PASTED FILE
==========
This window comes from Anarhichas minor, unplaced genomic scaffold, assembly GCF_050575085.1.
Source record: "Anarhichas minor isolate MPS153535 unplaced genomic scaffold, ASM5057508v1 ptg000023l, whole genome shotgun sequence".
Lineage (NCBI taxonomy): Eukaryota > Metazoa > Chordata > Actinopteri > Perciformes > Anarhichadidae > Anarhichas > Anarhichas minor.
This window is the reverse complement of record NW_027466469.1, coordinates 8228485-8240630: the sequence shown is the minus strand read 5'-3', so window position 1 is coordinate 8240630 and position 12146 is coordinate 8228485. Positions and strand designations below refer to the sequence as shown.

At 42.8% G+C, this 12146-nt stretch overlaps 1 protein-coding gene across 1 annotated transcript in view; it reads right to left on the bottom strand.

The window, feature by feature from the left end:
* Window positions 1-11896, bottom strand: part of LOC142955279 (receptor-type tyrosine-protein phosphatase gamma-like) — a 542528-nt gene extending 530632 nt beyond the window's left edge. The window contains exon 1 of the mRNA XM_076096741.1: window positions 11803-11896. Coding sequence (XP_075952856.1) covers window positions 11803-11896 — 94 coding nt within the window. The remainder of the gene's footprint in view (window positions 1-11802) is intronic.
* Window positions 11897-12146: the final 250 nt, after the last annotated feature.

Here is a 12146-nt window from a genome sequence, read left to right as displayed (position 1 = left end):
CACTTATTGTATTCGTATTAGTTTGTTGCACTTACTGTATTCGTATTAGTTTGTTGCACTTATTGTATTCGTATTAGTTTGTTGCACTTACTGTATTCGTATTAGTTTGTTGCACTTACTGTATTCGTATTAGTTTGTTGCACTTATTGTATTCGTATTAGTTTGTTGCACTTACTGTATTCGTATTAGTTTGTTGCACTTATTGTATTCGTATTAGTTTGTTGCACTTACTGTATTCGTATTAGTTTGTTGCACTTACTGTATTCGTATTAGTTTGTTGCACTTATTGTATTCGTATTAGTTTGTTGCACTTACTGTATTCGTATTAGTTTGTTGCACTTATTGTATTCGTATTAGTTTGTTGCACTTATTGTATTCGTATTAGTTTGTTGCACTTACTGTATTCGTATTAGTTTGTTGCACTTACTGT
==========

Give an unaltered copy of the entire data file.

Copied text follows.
This window comes from Anarhichas minor, unplaced genomic scaffold, assembly GCF_050575085.1.
Source record: "Anarhichas minor isolate MPS153535 unplaced genomic scaffold, ASM5057508v1 ptg000023l, whole genome shotgun sequence".
Lineage (NCBI taxonomy): Eukaryota > Metazoa > Chordata > Actinopteri > Perciformes > Anarhichadidae > Anarhichas > Anarhichas minor.
This window is the reverse complement of record NW_027466469.1, coordinates 8228485-8240630: the sequence shown is the minus strand read 5'-3', so window position 1 is coordinate 8240630 and position 12146 is coordinate 8228485. Positions and strand designations below refer to the sequence as shown.

At 42.8% G+C, this 12146-nt stretch overlaps 1 protein-coding gene across 1 annotated transcript in view; it reads right to left on the bottom strand.

The window, feature by feature from the left end:
* Window positions 1-11896, bottom strand: part of LOC142955279 (receptor-type tyrosine-protein phosphatase gamma-like) — a 542528-nt gene extending 530632 nt beyond the window's left edge. The window contains exon 1 of the mRNA XM_076096741.1: window positions 11803-11896. Coding sequence (XP_075952856.1) covers window positions 11803-11896 — 94 coding nt within the window. The remainder of the gene's footprint in view (window positions 1-11802) is intronic.
* Window positions 11897-12146: the final 250 nt, after the last annotated feature.

Here is a 12146-nt window from a genome sequence, read left to right as displayed (position 1 = left end):
CACTTATTGTATTCGTATTAGTTTGTTGCACTTACTGTATTCGTATTAGTTTGTTGCACTTATTGTATTCGTATTAGTTTGTTGCACTTACTGTATTCGTATTAGTTTGTTGCACTTACTGTATTCGTATTAGTTTGTTGCACTTATTGTATTCGTATTAGTTTGTTGCACTTACTGTATTCGTATTAGTTTGTTGCACTTATTGTATTCGTATTAGTTTGTTGCACTTACTGTATTCGTATTAGTTTGTTGCACTTACTGTATTCGTATTAGTTTGTTGCACTTATTGTATTCGTATTAGTTTGTTGCACTTACTGTATTCGTATTAGTTTGTTGCACTTATTGTATTCGTATTAGTTTGTTGCACTTATTGTATTCGTATTAGTTTGTTGCACTTACTGTATTCGTATTAGTTTGTTGCACTTACTGT